Milwaukee Brewers: Adrian Houser already behind

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(Photo by Tom Lynn/Getty Images)
(Photo by Tom Lynn/Getty Images) /
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After undergoing an appendectomy in January, right-handed pitcher Adrian Houser is a few weeks behind the rest of the pitchers in camp. What does this mean for Houser’s chances of making the Milwaukee Brewers 25-man roster?

After a solid showing for Adrian Houser following Tommy John surgery, hopes were high. The likelihood of him landing an active roster spot are relatively slim, but it seems like he’s back to his old self. That was the thought until an unfortunate bit of news emerged Thursday. Adam McCalvy of MLB.com reported that Houser underwent an appendectomy in January. This already puts him a few weeks behind the rest of the Milwaukee Brewers pitching staff.

Adrian Houser Before the Operation

Houser began his professional career in the Houston Astros organization. He was a second-round draft pick of theirs back in 2011. He didn’t spend a lot of time with them, though. In 2015, he was traded to the Milwaukee Brewers along with Josh Hader, Brett Phillips and Domingo Santana in order to send Carlos Gomez and Mike Fiers to the Lone Star State. Since then, Houser developed primarily as a starter. His development hit a roadblock when he underwent Tommy John surgery in the second half of 2016. He managed to return to action at the tail end of 2017 and impressed many in the Arizona Fall League. Although his role moving forward is unclear, most were excited to see what he could do when healthy.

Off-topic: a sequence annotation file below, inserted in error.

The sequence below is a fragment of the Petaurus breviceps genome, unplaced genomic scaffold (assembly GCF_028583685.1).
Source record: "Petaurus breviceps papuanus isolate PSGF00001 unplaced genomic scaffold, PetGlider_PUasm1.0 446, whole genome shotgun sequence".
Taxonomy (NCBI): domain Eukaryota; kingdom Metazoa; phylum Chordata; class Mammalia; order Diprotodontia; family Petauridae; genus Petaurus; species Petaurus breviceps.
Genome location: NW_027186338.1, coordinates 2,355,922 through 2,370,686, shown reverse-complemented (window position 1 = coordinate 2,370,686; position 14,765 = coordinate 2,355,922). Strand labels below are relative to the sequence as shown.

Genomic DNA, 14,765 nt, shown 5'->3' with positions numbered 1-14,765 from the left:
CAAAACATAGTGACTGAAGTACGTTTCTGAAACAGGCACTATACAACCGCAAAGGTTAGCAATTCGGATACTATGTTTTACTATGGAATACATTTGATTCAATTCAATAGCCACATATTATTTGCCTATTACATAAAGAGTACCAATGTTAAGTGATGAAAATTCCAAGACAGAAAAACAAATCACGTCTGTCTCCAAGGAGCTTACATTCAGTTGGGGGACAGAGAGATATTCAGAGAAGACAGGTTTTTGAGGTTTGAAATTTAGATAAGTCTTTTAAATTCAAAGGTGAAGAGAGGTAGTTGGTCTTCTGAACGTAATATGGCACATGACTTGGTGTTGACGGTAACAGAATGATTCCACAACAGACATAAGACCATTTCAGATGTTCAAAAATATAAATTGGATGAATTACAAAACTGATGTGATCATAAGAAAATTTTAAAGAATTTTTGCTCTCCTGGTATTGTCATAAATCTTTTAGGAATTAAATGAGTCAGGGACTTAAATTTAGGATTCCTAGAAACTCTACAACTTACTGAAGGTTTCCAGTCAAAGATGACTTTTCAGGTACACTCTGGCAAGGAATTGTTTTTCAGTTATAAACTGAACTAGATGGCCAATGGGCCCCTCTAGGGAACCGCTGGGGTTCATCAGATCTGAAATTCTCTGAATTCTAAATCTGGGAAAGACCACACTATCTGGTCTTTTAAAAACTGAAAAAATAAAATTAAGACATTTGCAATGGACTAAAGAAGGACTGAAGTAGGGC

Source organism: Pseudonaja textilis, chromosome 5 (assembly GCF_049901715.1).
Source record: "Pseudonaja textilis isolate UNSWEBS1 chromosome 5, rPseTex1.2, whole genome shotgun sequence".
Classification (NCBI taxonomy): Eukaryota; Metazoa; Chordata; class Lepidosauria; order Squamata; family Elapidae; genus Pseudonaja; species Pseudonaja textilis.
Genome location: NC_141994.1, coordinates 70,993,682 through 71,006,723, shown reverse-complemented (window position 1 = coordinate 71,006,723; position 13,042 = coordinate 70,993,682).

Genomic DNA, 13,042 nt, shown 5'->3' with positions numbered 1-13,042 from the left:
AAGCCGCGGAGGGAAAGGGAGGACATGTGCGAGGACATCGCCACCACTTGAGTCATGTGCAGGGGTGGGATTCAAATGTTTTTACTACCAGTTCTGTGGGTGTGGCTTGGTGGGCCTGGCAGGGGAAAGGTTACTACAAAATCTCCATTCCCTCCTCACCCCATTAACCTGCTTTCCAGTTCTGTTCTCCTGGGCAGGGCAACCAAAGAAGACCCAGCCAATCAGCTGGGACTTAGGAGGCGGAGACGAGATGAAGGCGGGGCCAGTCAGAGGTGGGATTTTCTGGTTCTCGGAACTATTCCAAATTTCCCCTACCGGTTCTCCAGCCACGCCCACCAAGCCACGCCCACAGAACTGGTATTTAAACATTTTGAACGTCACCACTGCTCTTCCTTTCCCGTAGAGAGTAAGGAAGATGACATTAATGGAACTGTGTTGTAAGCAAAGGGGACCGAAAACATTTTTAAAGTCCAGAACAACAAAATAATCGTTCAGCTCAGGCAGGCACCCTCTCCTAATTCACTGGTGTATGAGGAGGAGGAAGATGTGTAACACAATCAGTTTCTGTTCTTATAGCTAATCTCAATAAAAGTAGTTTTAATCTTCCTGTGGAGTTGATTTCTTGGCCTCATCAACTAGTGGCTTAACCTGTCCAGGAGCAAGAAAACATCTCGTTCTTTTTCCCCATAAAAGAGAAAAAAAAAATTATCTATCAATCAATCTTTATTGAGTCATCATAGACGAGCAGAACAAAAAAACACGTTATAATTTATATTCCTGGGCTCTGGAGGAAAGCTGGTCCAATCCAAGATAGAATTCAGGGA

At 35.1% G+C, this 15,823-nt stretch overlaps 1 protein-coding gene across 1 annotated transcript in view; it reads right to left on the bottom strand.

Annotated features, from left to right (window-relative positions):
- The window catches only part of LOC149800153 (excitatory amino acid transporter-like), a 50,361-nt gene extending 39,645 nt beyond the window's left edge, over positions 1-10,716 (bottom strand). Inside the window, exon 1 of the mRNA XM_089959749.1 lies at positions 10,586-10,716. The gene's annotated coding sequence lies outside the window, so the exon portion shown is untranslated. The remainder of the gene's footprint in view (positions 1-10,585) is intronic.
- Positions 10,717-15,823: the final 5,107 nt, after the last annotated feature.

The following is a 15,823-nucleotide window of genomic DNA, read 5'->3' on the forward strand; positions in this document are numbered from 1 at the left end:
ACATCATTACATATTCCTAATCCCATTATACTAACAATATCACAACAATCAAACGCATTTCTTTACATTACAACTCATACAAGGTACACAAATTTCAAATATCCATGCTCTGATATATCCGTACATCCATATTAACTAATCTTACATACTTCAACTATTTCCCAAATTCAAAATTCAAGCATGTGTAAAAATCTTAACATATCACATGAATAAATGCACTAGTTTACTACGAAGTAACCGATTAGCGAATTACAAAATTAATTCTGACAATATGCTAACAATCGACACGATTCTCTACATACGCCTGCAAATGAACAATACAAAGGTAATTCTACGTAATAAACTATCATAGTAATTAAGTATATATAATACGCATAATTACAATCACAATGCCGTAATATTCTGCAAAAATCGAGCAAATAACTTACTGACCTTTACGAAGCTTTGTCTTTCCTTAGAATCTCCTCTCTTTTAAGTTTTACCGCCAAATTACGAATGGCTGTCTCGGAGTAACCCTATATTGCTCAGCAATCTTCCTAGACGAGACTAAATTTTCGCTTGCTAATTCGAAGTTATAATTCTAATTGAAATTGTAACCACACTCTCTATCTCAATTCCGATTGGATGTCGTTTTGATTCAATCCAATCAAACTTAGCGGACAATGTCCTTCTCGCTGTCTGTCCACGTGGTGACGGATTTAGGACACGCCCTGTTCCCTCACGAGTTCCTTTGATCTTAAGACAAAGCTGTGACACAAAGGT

Adrian Houser After the Operation

Very little is known about the operation itself, as well as what caused it. Nonetheless, it seems like he’s back to normal now, albeit with a delayed off season throwing program. It doesn’t seem like this is something that should hinder the 25-year-old during the regular season. That said, Houser will need to perform well in Spring Training to show that he deserves a spot in the upper levels of the minor leagues.

Additionally, this setback could cause the Milwaukee Brewers to bring him along more cautiously. One safer approach to his return to action would be to have him start the season as a reliever. It might be hard to convince him that he should begin converting to the bullpen, but it may be the best for his health. Moving Houser to the bullpen could also prove to be a long-term benefit. It would likely allow him to reach the Majors sooner given the higher frequency of turnover in Big League bullpens.

Conversely, the Milwaukee Brewers could opt to just place him on the disabled list to start the year. He expects to start in the minors regardless, so this would help to get him fully healthy before returning to a starting gig. Naturally, this should all become clearer as Spring Training rolls along.

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Houser has a lot of potential, both as a starter and as a reliever. This appears to be a fairly minor setback for the pitching prospect. Look for him to be back on track fairly soon.

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